|July in Minneapolis--admirably plentiful flowers|
When I started out, I pursued this quest in hopes of enjoying colorful flowers in the garden all season. Now that I’ve become more insect-friendly, my goal has shifted. I’m aiming to offer nectar and pollen throughout the growing season so that passing bugs will always have something to eat.
|A bee snacking on some meadow rue pollen in my yard|
Mail order nurseries hold out the tantalizing possibility that a careful buyer can keep the blooms going nonstop. Each plant is listed with a putative bloom time. For example, in this spring’s White Flower Farm catalog, hellebores promise to bloom in March and April, bearded irises are listed as flowering in June (and September!),
|Bearded iris' gorgeous but temperamental flowers don't last long|
reblooming daylilies offer to keep going all summer, and the asters are supposed to cover August and September. If only it were that simple!
Hard experience has taught me that the average perennial really only blooms for about two weeks. There are a few that make flowers for months, but they aren’t just covered with flowers all the time—fortunately, because that would get boring fast. In reality they bloom, pause to regroup, and bloom again.
Weather conditions can change everything. Those hellebores that flower in March may not help pollinators much if they’re buried under a foot of snow.
|A hyacinth caught in the snow|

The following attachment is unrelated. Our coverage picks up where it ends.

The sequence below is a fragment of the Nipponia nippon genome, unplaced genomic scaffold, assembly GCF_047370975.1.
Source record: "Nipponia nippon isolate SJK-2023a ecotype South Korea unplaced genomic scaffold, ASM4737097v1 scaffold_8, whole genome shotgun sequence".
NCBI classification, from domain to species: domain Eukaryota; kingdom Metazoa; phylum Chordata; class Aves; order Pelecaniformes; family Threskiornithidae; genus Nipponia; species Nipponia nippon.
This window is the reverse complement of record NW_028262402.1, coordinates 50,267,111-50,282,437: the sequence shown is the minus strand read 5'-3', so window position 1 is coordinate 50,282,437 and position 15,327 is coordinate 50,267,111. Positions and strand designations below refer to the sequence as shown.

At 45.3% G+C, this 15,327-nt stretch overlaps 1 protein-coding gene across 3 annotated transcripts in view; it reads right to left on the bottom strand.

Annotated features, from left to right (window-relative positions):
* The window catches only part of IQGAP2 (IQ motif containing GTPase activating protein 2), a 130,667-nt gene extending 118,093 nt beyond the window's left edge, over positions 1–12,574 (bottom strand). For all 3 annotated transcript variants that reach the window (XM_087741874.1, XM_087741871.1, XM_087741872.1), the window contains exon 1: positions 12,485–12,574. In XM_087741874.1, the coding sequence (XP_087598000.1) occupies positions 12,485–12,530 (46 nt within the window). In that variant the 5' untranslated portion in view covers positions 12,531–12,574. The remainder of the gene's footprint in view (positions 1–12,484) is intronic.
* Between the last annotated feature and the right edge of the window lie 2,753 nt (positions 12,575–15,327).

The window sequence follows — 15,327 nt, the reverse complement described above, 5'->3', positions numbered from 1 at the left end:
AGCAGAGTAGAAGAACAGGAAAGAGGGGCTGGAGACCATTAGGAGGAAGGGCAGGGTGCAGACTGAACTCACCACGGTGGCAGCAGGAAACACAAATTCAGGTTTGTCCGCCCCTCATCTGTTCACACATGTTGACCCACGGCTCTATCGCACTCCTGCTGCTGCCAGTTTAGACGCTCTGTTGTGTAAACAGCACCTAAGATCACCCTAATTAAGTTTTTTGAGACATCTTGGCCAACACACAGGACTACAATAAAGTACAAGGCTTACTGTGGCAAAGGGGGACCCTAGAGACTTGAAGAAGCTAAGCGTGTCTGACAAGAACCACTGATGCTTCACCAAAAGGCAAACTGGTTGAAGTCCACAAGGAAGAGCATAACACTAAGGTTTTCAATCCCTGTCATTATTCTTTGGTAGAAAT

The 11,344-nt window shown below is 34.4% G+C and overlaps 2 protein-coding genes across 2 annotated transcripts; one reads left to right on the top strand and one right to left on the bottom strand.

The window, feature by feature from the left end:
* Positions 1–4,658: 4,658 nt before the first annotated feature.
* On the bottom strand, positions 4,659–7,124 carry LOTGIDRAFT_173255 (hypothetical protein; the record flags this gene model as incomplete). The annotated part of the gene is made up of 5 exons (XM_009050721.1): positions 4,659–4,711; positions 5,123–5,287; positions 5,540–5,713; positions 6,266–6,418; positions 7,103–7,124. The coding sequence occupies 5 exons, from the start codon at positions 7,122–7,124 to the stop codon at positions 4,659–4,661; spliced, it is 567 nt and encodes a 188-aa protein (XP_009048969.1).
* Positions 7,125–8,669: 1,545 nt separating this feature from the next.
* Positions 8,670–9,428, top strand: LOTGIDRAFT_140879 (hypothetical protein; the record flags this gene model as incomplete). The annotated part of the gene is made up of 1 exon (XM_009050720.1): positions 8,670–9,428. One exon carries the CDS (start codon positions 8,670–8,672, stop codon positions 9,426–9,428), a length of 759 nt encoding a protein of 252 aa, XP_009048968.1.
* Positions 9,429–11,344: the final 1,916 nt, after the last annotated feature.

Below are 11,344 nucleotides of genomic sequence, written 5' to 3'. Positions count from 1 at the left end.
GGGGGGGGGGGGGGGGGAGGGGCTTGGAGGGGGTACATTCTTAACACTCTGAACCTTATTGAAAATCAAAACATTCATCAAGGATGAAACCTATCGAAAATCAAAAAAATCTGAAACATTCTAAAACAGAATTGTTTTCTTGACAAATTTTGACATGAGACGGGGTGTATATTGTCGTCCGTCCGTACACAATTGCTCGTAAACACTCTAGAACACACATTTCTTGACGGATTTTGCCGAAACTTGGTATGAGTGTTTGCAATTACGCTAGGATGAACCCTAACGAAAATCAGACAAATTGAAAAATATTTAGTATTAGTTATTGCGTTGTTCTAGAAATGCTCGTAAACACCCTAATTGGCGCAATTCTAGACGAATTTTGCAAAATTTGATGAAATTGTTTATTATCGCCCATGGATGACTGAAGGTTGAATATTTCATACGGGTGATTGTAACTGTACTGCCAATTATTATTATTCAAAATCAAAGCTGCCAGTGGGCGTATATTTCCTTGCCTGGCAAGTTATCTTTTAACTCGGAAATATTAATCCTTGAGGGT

A heat wave in May can shorten the bloom time for spring flowers, and prolonged heat and drought in July and August often put the whole garden into a state of dormancy.
I’ve learned that I can rely on something flowering from late April through June and from mid-September until frost. But that carpet of bright flowers in the heat of August? It’s not happening in my garden.
|Summertime, and the garden is boring|
To keep the insect buffet open, I’ve come to rely on a few free-flowering perennials for each time of year, with some annuals filling in the gaps.
Starting around this time of year, we can count on the spring bulbs, and soon the flowering shrubs will get started. May is a riot of flowers, with lots of my favorites in full bloom.
Bearded iris and peony flowers usually make it into June, but they don’t last long.
|Nothing's more romantic than peonies, but a rainstorm can knock them out|
There’s a dull period in the heat of the summer. A series of day lilies with overlapping bloom times stretch into August. The insectary bed keeps chugging along, with black-eyed Susan, oxe-eye sunflower, and swamp milkweed providing reliable bloom.
September brings cooler weather and a new wave of flowers. Asters and goldenrod flower for as much as two months, and annuals like zinnias and borage hold on into October. Fall offers lots of nectar and
|Borage makes sky blue flowers all summer|
This year again I’m hoping to fill in those summer doldrums with more flowers. Seeds starting under lights might be the answer. Cosmos, here we come.